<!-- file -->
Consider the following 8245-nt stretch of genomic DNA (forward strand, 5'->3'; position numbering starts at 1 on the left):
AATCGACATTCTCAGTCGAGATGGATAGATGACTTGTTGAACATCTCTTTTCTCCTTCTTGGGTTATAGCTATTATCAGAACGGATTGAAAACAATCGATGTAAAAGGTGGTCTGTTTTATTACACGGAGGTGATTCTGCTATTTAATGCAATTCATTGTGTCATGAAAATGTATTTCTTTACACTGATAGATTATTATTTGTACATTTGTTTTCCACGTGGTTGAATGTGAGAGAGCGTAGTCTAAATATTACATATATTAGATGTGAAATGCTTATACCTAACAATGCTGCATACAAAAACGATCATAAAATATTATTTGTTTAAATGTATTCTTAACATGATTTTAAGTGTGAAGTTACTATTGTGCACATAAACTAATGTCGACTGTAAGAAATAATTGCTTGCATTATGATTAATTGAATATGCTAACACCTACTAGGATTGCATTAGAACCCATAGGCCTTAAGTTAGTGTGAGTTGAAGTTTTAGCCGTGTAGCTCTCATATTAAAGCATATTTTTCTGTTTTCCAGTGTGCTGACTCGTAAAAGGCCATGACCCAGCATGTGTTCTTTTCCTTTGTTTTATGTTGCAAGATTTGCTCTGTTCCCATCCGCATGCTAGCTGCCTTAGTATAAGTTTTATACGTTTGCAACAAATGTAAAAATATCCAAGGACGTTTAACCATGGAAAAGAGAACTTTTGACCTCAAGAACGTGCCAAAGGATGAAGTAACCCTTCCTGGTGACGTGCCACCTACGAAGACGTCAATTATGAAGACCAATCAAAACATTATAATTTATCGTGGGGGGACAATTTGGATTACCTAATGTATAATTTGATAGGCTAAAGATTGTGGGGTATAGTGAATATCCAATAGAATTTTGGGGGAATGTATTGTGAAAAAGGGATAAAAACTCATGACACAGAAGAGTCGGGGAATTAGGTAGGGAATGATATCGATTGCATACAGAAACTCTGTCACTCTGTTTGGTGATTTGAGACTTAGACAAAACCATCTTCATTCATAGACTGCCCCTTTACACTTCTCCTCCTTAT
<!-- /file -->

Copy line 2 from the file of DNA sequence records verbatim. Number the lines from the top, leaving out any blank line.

AATCGACATTCTCAGTCGAGATGGATAGATGACTTGTTGAACATCTCTTTTCTCCTTCTTGGGTTATAGCTATTATCAGAACGGATTGAAAACAATCGATGTAAAAGGTGGTCTGTTTTATTACACGGAGGTGATTCTGCTATTTAATGCAATTCATTGTGTCATGAAAATGTATTTCTTTACACTGATAGATTATTATTTGTACATTTGTTTTCCACGTGGTTGAATGTGAGAGAGCGTAGTCTAAATATTACATATATTAGATGTGAAATGCTTATACCTAACAATGCTGCATACAAAAACGATCATAAAATATTATTTGTTTAAATGTATTCTTAACATGATTTTAAGTGTGAAGTTACTATTGTGCACATAAACTAATGTCGACTGTAAGAAATAATTGCTTGCATTATGATTAATTGAATATGCTAACACCTACTAGGATTGCATTAGAACCCATAGGCCTTAAGTTAGTGTGAGTTGAAGTTTTAGCCGTGTAGCTCTCATATTAAAGCATATTTTTCTGTTTTCCAGTGTGCTGACTCGTAAAAGGCCATGACCCAGCATGTGTTCTTTTCCTTTGTTTTATGTTGCAAGATTTGCTCTGTTCCCATCCGCATGCTAGCTGCCTTAGTATAAGTTTTATACGTTTGCAACAAATGTAAAAATATCCAAGGACGTTTAACCATGGAAAAGAGAACTTTTGACCTCAAGAACGTGCCAAAGGATGAAGTAACCCTTCCTGGTGACGTGCCACCTACGAAGACGTCAATTATGAAGACCAATCAAAACATTATAATTTATCGTGGGGGGACAATTTGGATTACCTAATGTATAATTTGATAGGCTAAAGATTGTGGGGTATAGTGAATATCCAATAGAATTTTGGGGGAATGTATTGTGAAAAAGGGATAAAAACTCATGACACAGAAGAGTCGGGGAATTAGGTAGGGAATGATATCGATTGCATACAGAAACTCTGTCACTCTGTTTGGTGATTTGAGACTTAGACAAAACCATCTTCATTCATAGACTGCCCCTTTACACTTCTCCTCCTTAT